/ Money

Students won’t be punished for early repayments – hoorah!

Graduate celebration

Good news for those who plan to pay off their student debt early. Last year we wrote to the Universities Minister to challenge plans to penalise early repayments. It looks like the government now agrees with us.

Today the government announced that it’s ditched plans to introduce a 5% charge on payments above the required minimum.

We have previously argued that this is far from the best tool to promote fairness and is not as progressive as some have claimed in the past, so we’re delighted with this news.

Who pays back early?

The main argument the government had put forward in favour of early repayment charges was that they were progressive. Students with higher salaries and with wealthier parents would be able to pay their debt back earlier thereby escaping future interest charges.

On the face of it, this seems like a good idea. But is it really true?

Wealthier families might actually choose to pay tuition fees upfront rather than taking out a student loan. This means that this system wouldn’t actually result in everyone sharing the burden fairly as some students – usually the wealthiest – wouldn’t be part of it in the first place.

The plans also reveal a popular misconception of thinking that only the wealthiest would choose to pay back early. In fact, some students might simply choose to get rid of the debt burden as soon as possible regardless of their income. Prioritising debt repayments over spending can be a good thing – surely responsible budgeting should not be penalised.

Sending the right signal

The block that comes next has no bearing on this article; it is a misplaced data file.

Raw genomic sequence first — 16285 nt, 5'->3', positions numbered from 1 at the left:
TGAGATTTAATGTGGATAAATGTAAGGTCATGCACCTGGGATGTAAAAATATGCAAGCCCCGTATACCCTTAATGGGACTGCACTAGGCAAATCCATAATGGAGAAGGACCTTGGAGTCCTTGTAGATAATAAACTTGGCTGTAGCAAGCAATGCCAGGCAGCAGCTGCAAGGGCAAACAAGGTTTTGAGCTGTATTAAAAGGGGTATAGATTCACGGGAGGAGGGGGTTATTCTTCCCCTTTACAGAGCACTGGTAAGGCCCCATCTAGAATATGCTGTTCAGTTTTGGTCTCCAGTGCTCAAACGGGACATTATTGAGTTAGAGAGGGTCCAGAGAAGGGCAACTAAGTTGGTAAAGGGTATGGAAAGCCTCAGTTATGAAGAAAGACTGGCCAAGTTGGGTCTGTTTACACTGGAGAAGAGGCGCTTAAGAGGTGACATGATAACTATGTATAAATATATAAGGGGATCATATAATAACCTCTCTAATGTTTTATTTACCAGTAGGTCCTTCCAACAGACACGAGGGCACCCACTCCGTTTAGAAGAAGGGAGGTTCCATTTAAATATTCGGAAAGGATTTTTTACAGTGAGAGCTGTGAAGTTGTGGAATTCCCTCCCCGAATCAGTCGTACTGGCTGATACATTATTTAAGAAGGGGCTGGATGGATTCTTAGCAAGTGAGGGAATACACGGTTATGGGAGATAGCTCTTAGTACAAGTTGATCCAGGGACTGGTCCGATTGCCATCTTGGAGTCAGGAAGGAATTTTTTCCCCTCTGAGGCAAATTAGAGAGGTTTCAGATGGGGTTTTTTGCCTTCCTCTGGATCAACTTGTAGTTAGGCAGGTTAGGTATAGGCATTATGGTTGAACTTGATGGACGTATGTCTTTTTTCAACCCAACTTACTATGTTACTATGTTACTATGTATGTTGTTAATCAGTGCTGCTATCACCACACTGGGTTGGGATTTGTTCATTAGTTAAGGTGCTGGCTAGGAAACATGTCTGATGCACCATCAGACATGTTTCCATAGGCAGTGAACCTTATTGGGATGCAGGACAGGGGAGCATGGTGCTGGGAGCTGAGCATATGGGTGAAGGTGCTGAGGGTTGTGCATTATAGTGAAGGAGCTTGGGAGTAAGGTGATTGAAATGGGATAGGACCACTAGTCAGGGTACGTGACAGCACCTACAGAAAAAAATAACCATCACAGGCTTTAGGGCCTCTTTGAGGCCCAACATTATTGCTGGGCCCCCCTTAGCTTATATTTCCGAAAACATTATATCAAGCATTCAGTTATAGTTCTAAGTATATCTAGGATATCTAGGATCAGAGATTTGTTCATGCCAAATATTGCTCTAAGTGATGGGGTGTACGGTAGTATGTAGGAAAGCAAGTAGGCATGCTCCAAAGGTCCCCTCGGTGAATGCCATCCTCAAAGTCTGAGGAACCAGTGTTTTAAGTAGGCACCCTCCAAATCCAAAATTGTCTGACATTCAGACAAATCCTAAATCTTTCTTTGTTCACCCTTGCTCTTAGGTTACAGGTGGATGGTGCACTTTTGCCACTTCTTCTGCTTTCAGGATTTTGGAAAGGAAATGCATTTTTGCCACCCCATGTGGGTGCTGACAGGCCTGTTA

If implemented, the penalties would also have meant that student loans would be treated very differently from commercial loans. Penalising overpayments sends the wrong signal to consumers in terms of how they should be dealing with debt.

We are generally encouraged – and rightly so – to pay off debts as soon as possible. Making an exception for student loans contradicts the principles of responsible borrowing and existing best practices in the credit industry.

Student loans are often the first experience young adults have of credit and debt. It is important that the government uses this opportunity to help shape responsible approaches to borrowing.

Student loans should not result in a ‘normalisation’ of debt and make it a permanent feature of people’s adult lives – especially not if people want to focus on long-term financial goals such as starting a family and saving for their retirement. It is important that young people become debt free as soon as possible to help them deal with their future expenses.


Commonsense prevails for once. Anything that can cut down the number of people in debt has to be a step forward.

Hurray. We should be encouraging the reduction of debt. It is bad enough that they have had to incur so much.

Interesting though that the only ones likely to be able to afford to pay the exorbitant university fees back early are the rich – isn’t it?